It’s Not Magic

This post is going to be “geekier” than some of you would like, but my goal is to raise your awareness. This is a topic that takes me out of my comfort zone, but the more I learn, the more I realize how important this is for our students.

This week is Computer Science Education Week. To mark the event, students and teachers around the world have been challenged to participate in an “Hour of Code”…to spend just an hour learning some very basic principles about how computers are programmed. has gathered an array of engaging and EASY activities for students of all ages (including us really old students!). I encourage you to check them out when you have a few minutes….or maybe more than a few minutes. I’ll admit that I really got sucked into a couple of these…and I don’t even like video games! Click on the pictures to go to each activity.

If you’re into Frozen, you can program Anna and Elsa to make intricate snowflakes on the ice.

Screen Shot 2014-12-12 at 8.02.55 AM


Lightbot is another one that grabbed my attention. You learn some basics of coding while trying to get the robot to light up all the blue tiles.

Screen Shot 2014-12-12 at 8.04.33 AM


There are even “coding” activities that don’t require a computer!

Screen Shot 2014-12-12 at 8.07.16 AM

Click here to see my Diigo list of coding resources.

Even if you don’t try your own hand at coding, I encourage you to watch this one-minute video.

Our kids are surrounded by computers all day long. Many of them love to play games on their devices. But do they have any idea where those games come from or even that PEOPLE created them? Activities such as those above will introduce our students to the world of computer programming in a way that might open future pathways they didn’t even know existed. If nothing else, knowing just a little bit about coding will help them see that all the things they do with computers and tablets and smartphones are not magic. All the games and apps and websites they love were created by real live human beings who learned to code. It took hard work, and persistence, and a lot of problem solving…but those are skills that anyone can develop. That’s the real magic.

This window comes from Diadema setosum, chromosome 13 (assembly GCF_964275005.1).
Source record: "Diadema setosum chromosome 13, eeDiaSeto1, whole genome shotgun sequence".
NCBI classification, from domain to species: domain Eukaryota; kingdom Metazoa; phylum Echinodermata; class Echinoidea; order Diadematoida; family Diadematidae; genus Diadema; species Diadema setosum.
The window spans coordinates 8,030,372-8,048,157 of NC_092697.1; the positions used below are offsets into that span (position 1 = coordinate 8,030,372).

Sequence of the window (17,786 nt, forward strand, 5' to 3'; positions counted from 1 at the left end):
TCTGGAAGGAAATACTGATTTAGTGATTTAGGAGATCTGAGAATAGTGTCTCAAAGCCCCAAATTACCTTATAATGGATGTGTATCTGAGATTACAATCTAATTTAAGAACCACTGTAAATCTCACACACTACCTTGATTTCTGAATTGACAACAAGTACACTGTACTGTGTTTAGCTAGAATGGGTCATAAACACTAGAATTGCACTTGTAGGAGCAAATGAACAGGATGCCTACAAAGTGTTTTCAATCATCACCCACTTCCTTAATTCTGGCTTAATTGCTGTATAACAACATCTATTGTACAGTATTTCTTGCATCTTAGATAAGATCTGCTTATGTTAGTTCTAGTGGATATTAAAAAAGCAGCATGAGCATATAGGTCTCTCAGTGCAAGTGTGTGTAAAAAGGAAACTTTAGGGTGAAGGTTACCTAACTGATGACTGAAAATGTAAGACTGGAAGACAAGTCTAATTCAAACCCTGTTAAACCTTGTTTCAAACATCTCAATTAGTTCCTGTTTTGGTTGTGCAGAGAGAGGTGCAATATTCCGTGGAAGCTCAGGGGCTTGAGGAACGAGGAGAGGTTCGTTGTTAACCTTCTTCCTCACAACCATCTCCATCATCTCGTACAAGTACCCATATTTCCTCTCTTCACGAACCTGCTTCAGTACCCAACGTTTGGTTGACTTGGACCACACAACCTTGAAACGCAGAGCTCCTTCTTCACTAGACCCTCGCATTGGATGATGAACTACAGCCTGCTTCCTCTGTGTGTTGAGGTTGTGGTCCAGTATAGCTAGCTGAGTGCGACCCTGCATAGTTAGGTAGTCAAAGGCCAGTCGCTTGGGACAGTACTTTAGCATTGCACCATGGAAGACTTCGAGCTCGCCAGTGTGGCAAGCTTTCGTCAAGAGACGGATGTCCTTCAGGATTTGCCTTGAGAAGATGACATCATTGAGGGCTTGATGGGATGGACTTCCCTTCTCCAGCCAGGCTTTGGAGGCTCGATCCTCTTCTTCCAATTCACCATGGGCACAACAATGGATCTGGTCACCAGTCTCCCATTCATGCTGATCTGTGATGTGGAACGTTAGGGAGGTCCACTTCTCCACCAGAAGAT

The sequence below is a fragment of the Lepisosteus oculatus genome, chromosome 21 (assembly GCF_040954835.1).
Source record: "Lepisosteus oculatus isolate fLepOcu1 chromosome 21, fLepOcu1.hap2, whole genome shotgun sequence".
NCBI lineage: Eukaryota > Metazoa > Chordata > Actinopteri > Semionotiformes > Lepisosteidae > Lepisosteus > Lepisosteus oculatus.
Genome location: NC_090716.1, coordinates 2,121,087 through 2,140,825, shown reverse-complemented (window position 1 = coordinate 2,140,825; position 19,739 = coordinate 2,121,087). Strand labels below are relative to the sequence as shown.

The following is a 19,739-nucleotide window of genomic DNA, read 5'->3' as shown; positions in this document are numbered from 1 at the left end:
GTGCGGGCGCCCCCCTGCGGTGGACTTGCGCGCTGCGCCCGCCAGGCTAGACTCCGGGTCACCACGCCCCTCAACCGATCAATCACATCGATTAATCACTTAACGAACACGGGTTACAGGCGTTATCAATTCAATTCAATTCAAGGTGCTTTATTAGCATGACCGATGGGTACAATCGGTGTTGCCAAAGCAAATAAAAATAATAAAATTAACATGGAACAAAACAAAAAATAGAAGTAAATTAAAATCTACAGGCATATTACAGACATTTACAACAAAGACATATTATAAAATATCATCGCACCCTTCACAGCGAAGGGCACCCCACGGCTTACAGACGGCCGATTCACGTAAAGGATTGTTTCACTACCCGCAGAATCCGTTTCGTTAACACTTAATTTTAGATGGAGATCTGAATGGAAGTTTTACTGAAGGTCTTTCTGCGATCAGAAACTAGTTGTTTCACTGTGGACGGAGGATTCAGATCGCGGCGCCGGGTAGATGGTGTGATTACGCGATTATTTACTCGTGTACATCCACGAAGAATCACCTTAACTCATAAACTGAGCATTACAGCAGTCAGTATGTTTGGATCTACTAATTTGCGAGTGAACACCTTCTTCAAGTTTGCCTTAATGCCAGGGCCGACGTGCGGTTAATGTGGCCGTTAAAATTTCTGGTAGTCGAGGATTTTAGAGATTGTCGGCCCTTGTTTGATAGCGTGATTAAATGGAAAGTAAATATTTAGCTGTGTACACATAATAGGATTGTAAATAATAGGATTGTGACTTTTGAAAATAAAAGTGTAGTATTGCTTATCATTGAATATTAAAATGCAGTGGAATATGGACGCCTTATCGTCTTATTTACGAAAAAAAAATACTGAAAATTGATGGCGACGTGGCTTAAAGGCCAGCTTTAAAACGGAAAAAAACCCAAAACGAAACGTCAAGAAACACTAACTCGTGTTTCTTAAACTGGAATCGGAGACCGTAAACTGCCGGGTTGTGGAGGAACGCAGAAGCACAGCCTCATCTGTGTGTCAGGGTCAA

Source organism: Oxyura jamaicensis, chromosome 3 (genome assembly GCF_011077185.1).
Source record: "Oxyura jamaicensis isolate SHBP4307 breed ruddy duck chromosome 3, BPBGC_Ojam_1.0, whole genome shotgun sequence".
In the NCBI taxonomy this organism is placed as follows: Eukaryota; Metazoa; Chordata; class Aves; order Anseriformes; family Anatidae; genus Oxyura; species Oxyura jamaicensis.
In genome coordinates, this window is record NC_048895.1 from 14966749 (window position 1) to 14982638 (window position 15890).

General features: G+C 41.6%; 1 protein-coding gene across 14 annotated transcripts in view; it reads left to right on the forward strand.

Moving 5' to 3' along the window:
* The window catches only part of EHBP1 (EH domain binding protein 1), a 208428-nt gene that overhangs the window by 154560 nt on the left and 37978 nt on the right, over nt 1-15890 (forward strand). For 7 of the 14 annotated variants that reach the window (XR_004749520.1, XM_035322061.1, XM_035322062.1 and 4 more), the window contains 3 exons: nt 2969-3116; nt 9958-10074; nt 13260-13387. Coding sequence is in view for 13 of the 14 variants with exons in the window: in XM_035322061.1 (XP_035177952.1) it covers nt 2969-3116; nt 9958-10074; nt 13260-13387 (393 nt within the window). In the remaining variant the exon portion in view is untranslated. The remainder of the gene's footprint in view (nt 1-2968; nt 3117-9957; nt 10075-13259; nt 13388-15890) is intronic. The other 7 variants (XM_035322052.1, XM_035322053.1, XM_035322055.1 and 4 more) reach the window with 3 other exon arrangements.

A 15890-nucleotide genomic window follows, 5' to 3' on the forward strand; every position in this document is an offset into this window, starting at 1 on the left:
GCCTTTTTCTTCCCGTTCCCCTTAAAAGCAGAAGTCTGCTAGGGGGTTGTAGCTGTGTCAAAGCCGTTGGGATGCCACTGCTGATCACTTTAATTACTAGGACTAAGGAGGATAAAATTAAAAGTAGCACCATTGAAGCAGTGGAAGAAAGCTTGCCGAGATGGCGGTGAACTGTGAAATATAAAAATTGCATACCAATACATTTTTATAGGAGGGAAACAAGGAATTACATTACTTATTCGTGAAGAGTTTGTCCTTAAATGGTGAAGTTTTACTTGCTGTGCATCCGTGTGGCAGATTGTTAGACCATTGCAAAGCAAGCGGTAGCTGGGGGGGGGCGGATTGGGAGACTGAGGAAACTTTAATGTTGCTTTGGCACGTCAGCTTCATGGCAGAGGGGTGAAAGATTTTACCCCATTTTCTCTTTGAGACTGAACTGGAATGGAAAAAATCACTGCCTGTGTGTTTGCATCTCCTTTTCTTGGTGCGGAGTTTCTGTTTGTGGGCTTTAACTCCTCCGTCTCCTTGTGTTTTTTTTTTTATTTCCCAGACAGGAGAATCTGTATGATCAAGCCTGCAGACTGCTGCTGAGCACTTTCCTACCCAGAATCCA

I hope some of you will give these activities a try yourself and maybe with your students and then add a comment below to share your experience. I’d love to know your thoughts!


One thought on “It’s Not Magic

  1. Danielle December 12, 2014 / 10:00 am

    This sounds AMAZING! I have some students this year that would love this. I am going to try some of these and see what I can integrate. Thank you Anne!


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